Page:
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January 26, 2021
Acute heart transplant rejection detected earlier with new test
At a Glance
- Researchers found that a blood test can detect signs of acute heart transplant rejection earlier than more invasive tissue biopsies, the current standard.
- The results suggest that the test could eliminate up to 80% of invasive biopsies currently used to detect rejection.
An organ transplant can be a lifesaving procedure. But the body’s immune system sometimes attacks transplanted organs. This reaction is called rejection. Acute, or rapid, rejection usually happens in the first year after transplantation. Chronic rejection can occur after years.
Current tests used to detect heart transplant rejection rely on frequent and painful biopsies of heart tissue. Those biopsies run the risk of damaging the heart and are limited both by their invasiveness (ability to obtain tissue samples) and reliability for detecting acute rejection.
A newer test, called the donor-derived cell-free DNA (ddcf-DNA) test, tracks DNA markers from the donor organ that appear in the recipient’s blood. Injured or dying cells from the donor organ release DNA fragments into the bloodstream. These can then be detected in a blood test. Previous work found that higher amounts of donor DNA may indicate a higher risk for heart transplant rejection in the recipient.
A research team led by Dr. Hannah Valantine of NIH’s National Heart, Lung and Blood Institute (NHLBI) set out to validate the ddcf-DNA test for detecting acute rejection of heart transplants. They carried out a study of 165 people who had recently undergone heart transplantation at one of five regional transplant centers around the Washington, D.C. metropolitan area.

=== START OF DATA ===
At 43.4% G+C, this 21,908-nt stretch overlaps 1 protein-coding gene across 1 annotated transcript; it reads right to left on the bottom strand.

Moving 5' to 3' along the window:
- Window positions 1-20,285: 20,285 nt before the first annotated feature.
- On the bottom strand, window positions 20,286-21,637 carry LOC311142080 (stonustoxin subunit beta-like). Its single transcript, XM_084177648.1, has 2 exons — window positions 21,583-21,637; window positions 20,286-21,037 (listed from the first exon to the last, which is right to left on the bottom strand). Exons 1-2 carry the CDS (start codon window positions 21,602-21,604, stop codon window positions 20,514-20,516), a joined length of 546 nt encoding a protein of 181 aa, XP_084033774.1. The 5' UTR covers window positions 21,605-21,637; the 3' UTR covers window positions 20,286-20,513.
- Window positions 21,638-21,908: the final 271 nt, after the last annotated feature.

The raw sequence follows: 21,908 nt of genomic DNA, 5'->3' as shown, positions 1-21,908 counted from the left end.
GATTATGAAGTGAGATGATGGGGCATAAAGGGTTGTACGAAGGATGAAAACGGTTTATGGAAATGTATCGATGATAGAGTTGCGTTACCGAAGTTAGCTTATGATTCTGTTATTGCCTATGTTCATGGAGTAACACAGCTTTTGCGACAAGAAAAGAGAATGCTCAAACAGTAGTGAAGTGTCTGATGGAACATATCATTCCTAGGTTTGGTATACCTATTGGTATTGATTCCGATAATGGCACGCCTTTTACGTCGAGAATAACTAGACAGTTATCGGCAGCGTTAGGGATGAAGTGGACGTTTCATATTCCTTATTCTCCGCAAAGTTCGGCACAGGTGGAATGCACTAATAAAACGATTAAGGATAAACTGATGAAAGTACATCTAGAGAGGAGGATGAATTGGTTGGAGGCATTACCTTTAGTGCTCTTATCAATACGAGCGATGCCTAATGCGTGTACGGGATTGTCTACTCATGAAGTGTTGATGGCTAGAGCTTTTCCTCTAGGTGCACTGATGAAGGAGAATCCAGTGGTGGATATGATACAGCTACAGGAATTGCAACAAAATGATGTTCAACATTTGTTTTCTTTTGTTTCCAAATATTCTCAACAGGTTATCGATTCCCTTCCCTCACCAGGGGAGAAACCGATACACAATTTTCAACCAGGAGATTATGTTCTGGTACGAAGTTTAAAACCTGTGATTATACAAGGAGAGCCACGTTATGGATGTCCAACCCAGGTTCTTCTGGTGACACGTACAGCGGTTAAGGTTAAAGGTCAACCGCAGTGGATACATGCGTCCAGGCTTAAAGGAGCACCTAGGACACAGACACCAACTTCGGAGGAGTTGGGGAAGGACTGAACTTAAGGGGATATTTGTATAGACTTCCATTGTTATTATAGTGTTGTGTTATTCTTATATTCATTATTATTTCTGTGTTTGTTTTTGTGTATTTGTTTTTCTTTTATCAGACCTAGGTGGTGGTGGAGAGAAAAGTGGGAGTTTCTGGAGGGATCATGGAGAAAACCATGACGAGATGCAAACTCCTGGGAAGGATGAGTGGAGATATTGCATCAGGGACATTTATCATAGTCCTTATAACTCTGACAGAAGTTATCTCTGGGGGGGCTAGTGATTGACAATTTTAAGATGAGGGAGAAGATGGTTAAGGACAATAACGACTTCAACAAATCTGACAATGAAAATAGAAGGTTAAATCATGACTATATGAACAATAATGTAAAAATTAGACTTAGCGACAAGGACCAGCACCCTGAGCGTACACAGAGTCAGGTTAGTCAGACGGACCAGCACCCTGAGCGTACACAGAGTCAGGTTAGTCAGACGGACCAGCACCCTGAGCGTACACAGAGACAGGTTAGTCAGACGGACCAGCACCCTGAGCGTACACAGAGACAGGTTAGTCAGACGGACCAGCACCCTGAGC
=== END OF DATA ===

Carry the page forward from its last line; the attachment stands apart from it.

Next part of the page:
The researchers monitored the patients for signs of acute rejection for nearly 18 months using both the traditional heart tissue biopsy and the new blood test. Results were published on January 13, 2021 in Circulation.
The team found that the blood test performed better than tissue biopsy. It detected organ rejection as early as 28 days after heart transplantation and at least three months before rejection was detectable using heart tissue biopsy. The amount of donor DNA detected by the blood test could also reveal the severity of organ rejection.
There are two types of acute organ rejection, each requiring different treatment approaches: acute cellular rejection (ACR) and antibody-mediated rejection (AMR). AMR is one of the deadliest forms of rejection and the hardest to treat and diagnose. Increases in ddcf-DNA were detected earlier for AMR than ACR. In addition, the length and composition of DNA fragments were different for AMR and ACR. This suggests a way to distinguish between the underlying causes of organ rejection.
“There’s an urgent need for an alternative method to monitor patients for acute heart transplant rejection. This test is sensitive and reliable and directly addresses the limitations of biopsy,” says NHLBI’s Dr. Sean Agbor-Enoh, a study co-author.
“This test will not completely eliminate the need for invasive procedures, but it can eliminate about 80% of the biopsies currently performed after heart transplant,” says Dr. Palak Shah, a co-author at Inova Heart and Vascular Institute.
The results suggest that the ddcf-DNA test may be a useful tool for monitoring heart transplant patients for early stages of rejection. However, clinical trials are needed to confirm these findings and further validate the test’s safety and efficacy.
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References: Cell-Free DNA to Detect Heart Allograft Acute Rejection. Agbor-Enoh S, Shah P, Tunc I, Hsu S, Russell S, Feller E, Shah K, Rodrigo ME, Najjar SS, Kong H, Pirooznia M, Fideli U, Bikineyeva A, Marishta A, Bhatti K, Yang Y, Mutebi C, Yu K, Jang MK, Marboe C, Berry GJ, Valantine HA; GRAfT Investigators. Circulation. 2021 Jan 13. doi: 10.1161/CIRCULATIONAHA.120.049098. Online ahead of print. PMID: 33435695.
Funding: NIH’S National Heart, Lung and Blood Institute (NHLBI); American Heart Association; Enduring Hearts Foundation.